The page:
Saturday, April 4, 2015

What's In It for You?

I recently had an idea to create a connection between organic farmers and beekeepers in Michigan. There are many beekeepers that want to expand the number of hives they manage but have no place to put them, and there are many farms that don't have bees. Turns out a few other folks had the same idea, so we worked together and created the Healthy Foods Healthy Bees Connection. Farmers and beekeepers can go online and register, and then I play matchmaker. How elegant!

I ran into a coworker in the hall at work and he told me that he shared this with his wife. Her response?  "What does she get out of it?".

I recently began roasting green coffee beans at home. I can't believe I didn't know about this sooner. Now, I am a coffee snob. The difference in taste between fresh roasted and store bought is unbelievable. In my office we have a coffee club, basically you bring in coffee or half and half (if you drink it) once a month or so, and that keeps up stocked up in the beverage. I started bringing in fresh roasted beans.

It was a hit.

I love to roast beans, so I offered to roast beans for the office. Folks would donate a certain amount of money every month and I would order and roast the beans, and keep us stocked up in delicious fresh roasted coffee. This worked for a couple months, then due to office politics it ended. One person said to me, "We so appreciated you bringing in that coffee, but really it was over the top don't you think?"

Over the top.

It dawned on me yesterday that hanging out so long with my Tribal friends has changed me in ways I didn't even notice.  You see, in the Tribal world, everything one does is for the family and the Tribe. It is not about the individual. That is one of the reasons Tribal/family identity and bonds are so strong.

I didn't know how to respond to those two folks mentioned earlier. I really didn't. I created the Healthy Food Healthy Bees Connection to help farmers and beekeepers, people in my community, create healthy good food for all of us to eat. I roasted coffee for my office mates to help make our dreary cubicle government offices a little more pleasant, to help lift our moral. They are my work family.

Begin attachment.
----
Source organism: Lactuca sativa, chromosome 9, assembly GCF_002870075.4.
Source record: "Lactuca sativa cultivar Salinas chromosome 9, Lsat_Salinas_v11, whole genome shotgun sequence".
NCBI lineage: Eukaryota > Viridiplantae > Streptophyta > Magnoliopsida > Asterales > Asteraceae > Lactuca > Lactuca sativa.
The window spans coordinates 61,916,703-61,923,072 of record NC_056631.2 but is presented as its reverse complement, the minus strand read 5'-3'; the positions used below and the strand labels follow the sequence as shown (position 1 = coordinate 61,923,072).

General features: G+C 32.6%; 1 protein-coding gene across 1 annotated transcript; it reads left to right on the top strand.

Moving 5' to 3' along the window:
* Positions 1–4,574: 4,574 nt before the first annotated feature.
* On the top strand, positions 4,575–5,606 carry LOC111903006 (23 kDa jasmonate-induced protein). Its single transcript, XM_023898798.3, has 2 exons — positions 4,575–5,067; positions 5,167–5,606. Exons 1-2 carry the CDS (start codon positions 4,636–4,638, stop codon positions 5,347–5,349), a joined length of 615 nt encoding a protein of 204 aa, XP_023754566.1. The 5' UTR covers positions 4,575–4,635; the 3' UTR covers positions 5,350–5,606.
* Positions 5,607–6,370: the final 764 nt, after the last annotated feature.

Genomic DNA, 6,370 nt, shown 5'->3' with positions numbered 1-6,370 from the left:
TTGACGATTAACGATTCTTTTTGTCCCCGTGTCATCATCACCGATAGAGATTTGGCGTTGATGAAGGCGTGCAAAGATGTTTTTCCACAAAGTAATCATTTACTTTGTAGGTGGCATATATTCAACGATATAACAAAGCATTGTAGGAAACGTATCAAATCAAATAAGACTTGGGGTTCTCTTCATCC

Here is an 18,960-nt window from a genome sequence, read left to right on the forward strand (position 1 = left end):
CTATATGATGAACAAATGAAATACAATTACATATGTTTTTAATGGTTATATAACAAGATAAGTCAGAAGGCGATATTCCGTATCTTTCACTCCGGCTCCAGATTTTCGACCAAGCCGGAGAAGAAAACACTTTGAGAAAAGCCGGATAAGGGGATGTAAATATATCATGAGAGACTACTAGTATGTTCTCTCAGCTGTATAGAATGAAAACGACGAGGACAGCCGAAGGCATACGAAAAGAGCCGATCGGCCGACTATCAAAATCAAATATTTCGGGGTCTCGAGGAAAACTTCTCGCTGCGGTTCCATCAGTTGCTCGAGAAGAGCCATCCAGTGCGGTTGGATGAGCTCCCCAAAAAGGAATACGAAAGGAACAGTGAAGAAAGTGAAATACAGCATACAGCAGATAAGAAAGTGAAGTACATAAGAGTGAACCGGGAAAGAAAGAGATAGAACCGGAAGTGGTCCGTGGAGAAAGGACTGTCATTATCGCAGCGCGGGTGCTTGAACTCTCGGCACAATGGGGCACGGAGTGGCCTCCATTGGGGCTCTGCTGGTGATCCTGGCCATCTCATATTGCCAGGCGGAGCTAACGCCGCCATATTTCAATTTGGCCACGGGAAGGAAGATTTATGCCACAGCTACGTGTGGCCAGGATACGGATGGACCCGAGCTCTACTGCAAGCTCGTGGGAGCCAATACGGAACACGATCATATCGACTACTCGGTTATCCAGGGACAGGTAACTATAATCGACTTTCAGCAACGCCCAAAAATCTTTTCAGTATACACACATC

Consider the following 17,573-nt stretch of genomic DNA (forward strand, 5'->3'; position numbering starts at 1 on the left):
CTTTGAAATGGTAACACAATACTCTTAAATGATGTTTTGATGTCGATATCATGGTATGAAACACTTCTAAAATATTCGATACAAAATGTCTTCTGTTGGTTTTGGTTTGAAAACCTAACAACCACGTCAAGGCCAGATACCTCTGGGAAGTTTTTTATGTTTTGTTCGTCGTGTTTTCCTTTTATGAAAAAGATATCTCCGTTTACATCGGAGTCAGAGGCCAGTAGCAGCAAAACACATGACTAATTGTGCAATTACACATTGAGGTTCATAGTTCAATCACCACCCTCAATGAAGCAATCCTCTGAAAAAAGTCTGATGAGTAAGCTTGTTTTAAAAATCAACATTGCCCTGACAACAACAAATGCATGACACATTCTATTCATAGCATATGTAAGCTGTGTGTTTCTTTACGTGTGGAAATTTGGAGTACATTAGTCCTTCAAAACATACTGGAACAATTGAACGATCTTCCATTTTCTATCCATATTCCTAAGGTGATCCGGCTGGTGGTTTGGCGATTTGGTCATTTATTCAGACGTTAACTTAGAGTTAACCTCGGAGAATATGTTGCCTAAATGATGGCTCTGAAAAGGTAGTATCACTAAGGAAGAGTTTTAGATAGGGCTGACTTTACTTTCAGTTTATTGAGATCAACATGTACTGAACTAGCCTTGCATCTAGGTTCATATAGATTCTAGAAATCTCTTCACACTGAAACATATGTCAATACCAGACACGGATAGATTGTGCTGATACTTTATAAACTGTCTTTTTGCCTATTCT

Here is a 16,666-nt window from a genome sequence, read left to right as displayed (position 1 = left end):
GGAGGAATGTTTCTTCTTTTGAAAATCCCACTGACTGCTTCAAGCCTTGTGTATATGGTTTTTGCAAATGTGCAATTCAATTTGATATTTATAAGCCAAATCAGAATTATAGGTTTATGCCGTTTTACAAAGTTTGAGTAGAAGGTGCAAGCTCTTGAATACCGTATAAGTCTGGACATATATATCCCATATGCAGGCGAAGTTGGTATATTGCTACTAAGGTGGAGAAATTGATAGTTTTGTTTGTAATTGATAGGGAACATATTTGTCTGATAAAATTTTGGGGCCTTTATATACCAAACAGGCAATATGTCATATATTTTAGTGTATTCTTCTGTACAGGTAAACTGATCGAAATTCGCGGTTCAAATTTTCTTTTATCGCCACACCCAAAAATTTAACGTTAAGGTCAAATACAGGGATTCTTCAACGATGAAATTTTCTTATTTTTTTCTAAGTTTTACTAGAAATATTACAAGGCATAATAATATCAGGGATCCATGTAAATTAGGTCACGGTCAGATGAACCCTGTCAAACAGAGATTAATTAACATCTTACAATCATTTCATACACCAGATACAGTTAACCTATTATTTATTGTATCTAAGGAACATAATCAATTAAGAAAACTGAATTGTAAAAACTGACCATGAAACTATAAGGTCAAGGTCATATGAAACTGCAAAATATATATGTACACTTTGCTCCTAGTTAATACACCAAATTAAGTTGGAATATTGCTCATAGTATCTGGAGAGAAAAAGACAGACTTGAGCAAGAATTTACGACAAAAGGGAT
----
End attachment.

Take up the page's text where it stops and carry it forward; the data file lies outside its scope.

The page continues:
Mainstream America has a good deal to learn from our Native sisters and brothers. This is one example.

Friday, April 3, 2015

Ring Ring the Telephone Rings!

Yesterday I had my land line reinstalled. A nice technician from ATT, complete with very large rings in his ear lobes, did the job in record time AND rewired one of my old phones. He gave me a quick lesson in how to upgrade from multi-strand to single-strand wire should I wish to rewire other old phones. In exchange, I gave him a taste of black walnut syrup and a handout on how to tap trees, as he was intrigued by the blue bags hanging from the trees in my front yard. In fact, he didn't introduce himself when he arrived, just asked right off the bat what those blue bags were. It was a nice visit.

After supper, I sat down in my chair and a friend called me on my flip phone. We talked for a few minutes, then the rotary phone rang! Ring ring ring, ring ring ring. "Go answer it!" said my friend. It was so exciting to hear that familiar ring once again. I picked up the receiver and held it to my ear.

"Good evening, Barton's" I said in the best imitation of my Grandma I could muster.

I chatted with another friend for awhile who was calling to inaugurate the phone, then I hung up and began to "type" an email on my iPhone using voice recognition, while Survivor blared from my laptop. Why have Dish TV when I can watch my shows a week later on the computer for free? I know it won't last long, they will figure out a way to charge me. Anyway, I am almost finished with the email when my rotary phone rings again.  I pick up the receiver.

"Hello, hi," I said, a bit confused as I was trying to stop the email I was working on. I looked at the screen on the iPhone and "hello hi" appeared in the email, then whoosh, off it went! Nothing I could do about that.

When I hung up the phone, I looked around me. I had my rotary phone and flip phone on the table next to me, my computer on in front of me, the television playing Jack Ryan, and my iPhone resting on the arm of my chair. Five pieces of technology. And I am trying to downsize. No wonder I can't sleep at night.